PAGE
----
The New Economy
It could still happen at any time, economists warn. Politicians are taking it seriously and putting new, global safeguards in place to prevent a repeat of the Lehman Brothers catastrophe in 2008. Earlier we documented how the 2008 economic Armageddon precipitated the death of Capitalism (as we know it) when the government rescued mega-corps “too big to fail” and allowed smaller banks to collapse and become acquisition-fodder for mega-banks (often for a fraction of their value). This occurred with 212 smaller banks since 2008, simply increasing the size of mega-banks already “too big to fail.”
About 7,000 banks handle the vast economic activity in the USA today, but in 1940 nearly 15,000 banks handled a much smaller economic world. A New Economy dominated by mega-banks is emerging from the $1 trillion the government invested since 2008:
While small banks are becoming extinct, big, consolidated, financial institutions that have been rescued by government bailouts are managing to pull off some unbelievable feats. Bank of America, JP Morgan, Citibank, and Goldman Sachs managed to pay back their billions of dollars In bailout funds early. Then, amazingly, In the first quarter of 2010, not one of these banking giants posted a loss—a virtually impossible feat…1
Clearly the government is furiously spending money favoring mega-banks, which is not traditional Capitalism, and clearly not free-market economics. A Nobel laureate in economics and former president of the World Bank explains the changes:
While there may be no winners in the current economic crisis, there are losers, and among the big losers is support for American-style capitalism. This has consequences we’ll be living with for a long time to come. – Joseph Stiglitz,((Joseph Stiglitz, “Wall Street’s Toxic Message”, Vanity Fair: July, 2009.))
Congress passed new banking regulations to match the New Economy dominated by those “too big to fail”, as President Obama explained:
“Reform of financial institutions is necessary to make certain that taxpayers are never again on the hook because a firm is deemed ‘too big to fall.’… A vote for reform is a vote to put a stop to taxpayer-funded bailouts. (Pres. Obama, “Remarks by the President on Wall Street Reform”, 4/2010)2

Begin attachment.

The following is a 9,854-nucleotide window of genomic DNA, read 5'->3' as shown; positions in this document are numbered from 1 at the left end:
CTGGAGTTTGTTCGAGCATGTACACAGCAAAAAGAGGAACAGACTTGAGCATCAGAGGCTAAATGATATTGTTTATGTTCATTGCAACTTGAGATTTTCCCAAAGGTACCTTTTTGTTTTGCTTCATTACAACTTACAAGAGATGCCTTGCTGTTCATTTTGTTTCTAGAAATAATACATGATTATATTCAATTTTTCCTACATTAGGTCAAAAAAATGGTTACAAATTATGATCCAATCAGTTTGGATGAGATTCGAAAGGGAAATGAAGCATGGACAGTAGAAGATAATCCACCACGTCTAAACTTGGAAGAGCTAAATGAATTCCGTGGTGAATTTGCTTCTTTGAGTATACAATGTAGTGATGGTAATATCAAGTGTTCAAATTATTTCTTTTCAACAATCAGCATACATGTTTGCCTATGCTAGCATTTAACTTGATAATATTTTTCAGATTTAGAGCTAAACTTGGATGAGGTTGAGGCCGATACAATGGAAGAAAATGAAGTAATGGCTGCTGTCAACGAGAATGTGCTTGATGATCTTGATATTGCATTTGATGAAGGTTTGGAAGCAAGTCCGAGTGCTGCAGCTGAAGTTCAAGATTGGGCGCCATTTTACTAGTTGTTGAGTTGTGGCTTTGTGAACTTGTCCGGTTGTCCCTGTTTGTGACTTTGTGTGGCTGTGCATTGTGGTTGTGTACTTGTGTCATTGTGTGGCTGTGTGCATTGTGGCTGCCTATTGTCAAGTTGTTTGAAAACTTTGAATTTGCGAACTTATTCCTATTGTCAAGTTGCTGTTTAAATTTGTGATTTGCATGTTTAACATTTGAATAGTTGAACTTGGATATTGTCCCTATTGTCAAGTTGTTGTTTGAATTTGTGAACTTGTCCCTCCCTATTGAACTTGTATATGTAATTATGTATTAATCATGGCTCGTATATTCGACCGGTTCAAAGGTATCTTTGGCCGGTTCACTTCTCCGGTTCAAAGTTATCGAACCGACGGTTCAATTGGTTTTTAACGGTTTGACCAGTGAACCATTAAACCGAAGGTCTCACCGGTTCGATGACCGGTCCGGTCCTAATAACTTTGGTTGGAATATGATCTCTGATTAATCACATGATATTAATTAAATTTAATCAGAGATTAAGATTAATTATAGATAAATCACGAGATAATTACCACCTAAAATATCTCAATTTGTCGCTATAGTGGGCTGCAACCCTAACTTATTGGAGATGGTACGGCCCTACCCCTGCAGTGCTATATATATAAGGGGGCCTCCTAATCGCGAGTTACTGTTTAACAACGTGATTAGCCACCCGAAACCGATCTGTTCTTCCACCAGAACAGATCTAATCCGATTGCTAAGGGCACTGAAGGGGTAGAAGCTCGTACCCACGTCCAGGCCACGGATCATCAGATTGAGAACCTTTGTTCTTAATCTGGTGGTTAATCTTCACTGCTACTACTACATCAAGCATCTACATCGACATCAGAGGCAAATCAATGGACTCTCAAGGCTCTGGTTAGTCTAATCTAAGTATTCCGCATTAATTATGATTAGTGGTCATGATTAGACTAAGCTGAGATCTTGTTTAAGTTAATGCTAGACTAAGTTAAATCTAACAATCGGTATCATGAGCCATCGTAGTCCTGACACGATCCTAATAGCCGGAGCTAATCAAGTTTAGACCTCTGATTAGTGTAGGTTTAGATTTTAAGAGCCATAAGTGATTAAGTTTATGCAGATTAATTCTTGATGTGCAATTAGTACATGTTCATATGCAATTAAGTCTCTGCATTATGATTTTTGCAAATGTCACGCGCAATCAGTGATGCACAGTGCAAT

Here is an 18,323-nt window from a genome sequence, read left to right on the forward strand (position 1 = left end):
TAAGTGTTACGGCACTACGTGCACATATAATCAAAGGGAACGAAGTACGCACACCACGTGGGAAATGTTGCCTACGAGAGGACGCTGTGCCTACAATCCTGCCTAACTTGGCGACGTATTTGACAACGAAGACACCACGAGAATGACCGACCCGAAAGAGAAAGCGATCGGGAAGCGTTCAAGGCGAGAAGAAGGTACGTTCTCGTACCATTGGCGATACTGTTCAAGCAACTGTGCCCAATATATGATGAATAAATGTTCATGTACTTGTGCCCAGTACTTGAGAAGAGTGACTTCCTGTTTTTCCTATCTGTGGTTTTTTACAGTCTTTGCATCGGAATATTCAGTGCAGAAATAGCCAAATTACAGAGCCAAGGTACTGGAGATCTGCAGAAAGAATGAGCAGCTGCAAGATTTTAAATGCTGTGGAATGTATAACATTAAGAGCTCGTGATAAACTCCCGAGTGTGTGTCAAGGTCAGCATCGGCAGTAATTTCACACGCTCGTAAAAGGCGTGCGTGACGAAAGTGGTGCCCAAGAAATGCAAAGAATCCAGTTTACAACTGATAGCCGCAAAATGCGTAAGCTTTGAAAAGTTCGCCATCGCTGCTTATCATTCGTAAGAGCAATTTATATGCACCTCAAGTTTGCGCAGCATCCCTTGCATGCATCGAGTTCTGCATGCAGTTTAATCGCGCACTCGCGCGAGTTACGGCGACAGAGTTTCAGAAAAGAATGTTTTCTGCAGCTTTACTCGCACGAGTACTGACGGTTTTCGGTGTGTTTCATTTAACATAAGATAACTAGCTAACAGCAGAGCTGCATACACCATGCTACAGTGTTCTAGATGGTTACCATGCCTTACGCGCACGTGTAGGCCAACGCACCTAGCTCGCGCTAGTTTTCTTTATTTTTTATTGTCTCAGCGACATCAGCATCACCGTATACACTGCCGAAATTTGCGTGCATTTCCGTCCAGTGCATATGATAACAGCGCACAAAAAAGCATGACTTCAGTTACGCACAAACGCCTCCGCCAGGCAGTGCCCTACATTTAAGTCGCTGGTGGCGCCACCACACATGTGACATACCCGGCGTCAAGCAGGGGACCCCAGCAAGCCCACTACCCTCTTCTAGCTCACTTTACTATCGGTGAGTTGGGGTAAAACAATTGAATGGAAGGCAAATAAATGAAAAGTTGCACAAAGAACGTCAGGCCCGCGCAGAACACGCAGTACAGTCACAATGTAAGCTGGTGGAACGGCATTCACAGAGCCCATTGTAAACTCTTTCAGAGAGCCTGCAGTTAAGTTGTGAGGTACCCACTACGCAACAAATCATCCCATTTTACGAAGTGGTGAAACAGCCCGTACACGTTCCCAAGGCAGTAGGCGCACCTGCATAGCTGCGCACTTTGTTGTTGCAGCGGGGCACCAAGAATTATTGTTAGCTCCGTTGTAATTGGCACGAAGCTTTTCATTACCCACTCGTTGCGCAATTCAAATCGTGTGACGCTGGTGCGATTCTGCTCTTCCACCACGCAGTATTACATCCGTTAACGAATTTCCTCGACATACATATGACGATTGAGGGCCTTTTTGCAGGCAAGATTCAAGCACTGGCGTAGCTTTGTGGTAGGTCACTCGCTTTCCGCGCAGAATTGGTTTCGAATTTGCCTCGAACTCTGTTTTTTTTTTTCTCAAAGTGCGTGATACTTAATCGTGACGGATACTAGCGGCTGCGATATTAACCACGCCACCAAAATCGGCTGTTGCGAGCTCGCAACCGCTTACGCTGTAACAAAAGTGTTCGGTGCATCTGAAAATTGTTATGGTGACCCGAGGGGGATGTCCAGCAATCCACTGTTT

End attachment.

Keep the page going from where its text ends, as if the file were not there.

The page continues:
The New Economy favoring mega-corps is not a Democrat-inspired movement, nor can Republicans or “tea party” conservatives reverse the trend. It all began under the Bush White House, which was as conservative as any. The Bible says we are heading for a digital, global economy because it is inevitable, not because too many Democrats came to power. In the same way that Israel regained her homeland as prophesied by the Bible, it is inevitable that a global, digital economy will arise.
A global economy dominated by mega-corps “too big to fail” necessitates considerable government oversight, as Pres. Obama said. Traditional, free-market Capitalism will trigger another global economic meltdown, as 2008 demonstrated, which is not a good option.3
Reversing the trend toward mega-banks is impossible for American banks trying to compete against even larger institutions emerging in Asia and Europe. As the global economy heats up, the pressure to form larger mega-banks will increase, and the pressure for global financial oversight will increase.
“It certainly is a different world now,” Prof. Martin Feldstein told FRONTLINE. “It’s a globalized world. It’s a world of capital markets rather than banks.”4
Does anyone know where “capital markets” are headquartered? Such are the beasts pulling us into a new “globalized world,” as Prof. Feldstein said. Bank headquarters and bank trustees were the beasts nobody could trust historically, but at least they were tangible. When banks got sneaky, they got audited. But “capital markets” are uncontrolled forces in a globalized world. They are so massive, they dwarf the Fed’s governing ability.
What are the world’s politicians and economic leaders doing in the face of this new economic reality? This is one of the most fascinating questions emerging from the 2008 crisis, especially since the answers are largely unknown.
One of the most fascinating footnotes in the Frontline report “Inside the Meltdown” comes from a Harvard professor of economics with strong insider-ties to the Fed. “It’s very hard to know what [the Fed and U.S. Treasury] actually know, because in part they don’t want to alarm the public; they don’t want to alarm financial markets.((From Inside the Meltdown: Interview with Martin Feldstein.)) In a fragile economic recovery, no doubt they can’t “raise alarms.”
An economic shakedown is very much in-progress, however, even if it is rather subdued. The Federal Reserve and US Treasury invested $1 trillion in a gamble to stabilize the economy. Having once worked at the Fed in Cleveland, I know there is considerable heat and pressure fomenting inside the world’s largest bank to ensure that money is not lost. Heads will roll if the experiment fails!